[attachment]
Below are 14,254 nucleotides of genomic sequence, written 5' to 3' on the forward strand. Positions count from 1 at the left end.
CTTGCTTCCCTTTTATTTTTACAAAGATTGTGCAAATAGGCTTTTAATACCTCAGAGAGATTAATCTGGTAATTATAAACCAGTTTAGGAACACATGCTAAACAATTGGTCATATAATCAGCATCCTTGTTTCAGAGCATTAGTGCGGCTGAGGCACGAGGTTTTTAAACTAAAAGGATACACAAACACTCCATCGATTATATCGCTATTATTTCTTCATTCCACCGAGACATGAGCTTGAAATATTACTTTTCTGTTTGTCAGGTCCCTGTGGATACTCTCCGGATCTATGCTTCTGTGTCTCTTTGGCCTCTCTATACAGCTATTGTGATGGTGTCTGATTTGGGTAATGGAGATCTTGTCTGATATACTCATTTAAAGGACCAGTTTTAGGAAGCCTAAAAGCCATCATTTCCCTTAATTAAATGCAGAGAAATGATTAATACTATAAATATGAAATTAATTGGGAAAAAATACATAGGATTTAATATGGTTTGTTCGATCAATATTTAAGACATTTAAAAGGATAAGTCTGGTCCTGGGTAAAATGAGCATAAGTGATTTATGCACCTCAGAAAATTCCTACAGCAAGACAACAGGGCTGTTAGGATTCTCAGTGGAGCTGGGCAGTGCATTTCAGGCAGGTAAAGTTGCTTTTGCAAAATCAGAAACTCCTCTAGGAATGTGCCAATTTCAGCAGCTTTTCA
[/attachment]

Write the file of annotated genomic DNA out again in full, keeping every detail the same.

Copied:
Below are 14,254 nucleotides of genomic sequence, written 5' to 3' on the forward strand. Positions count from 1 at the left end.
CTTGCTTCCCTTTTATTTTTACAAAGATTGTGCAAATAGGCTTTTAATACCTCAGAGAGATTAATCTGGTAATTATAAACCAGTTTAGGAACACATGCTAAACAATTGGTCATATAATCAGCATCCTTGTTTCAGAGCATTAGTGCGGCTGAGGCACGAGGTTTTTAAACTAAAAGGATACACAAACACTCCATCGATTATATCGCTATTATTTCTTCATTCCACCGAGACATGAGCTTGAAATATTACTTTTCTGTTTGTCAGGTCCCTGTGGATACTCTCCGGATCTATGCTTCTGTGTCTCTTTGGCCTCTCTATACAGCTATTGTGATGGTGTCTGATTTGGGTAATGGAGATCTTGTCTGATATACTCATTTAAAGGACCAGTTTTAGGAAGCCTAAAAGCCATCATTTCCCTTAATTAAATGCAGAGAAATGATTAATACTATAAATATGAAATTAATTGGGAAAAAATACATAGGATTTAATATGGTTTGTTCGATCAATATTTAAGACATTTAAAAGGATAAGTCTGGTCCTGGGTAAAATGAGCATAAGTGATTTATGCACCTCAGAAAATTCCTACAGCAAGACAACAGGGCTGTTAGGATTCTCAGTGGAGCTGGGCAGTGCATTTCAGGCAGGTAAAGTTGCTTTTGCAAAATCAGAAACTCCTCTAGGAATGTGCCAATTTCAGCAGCTTTTCA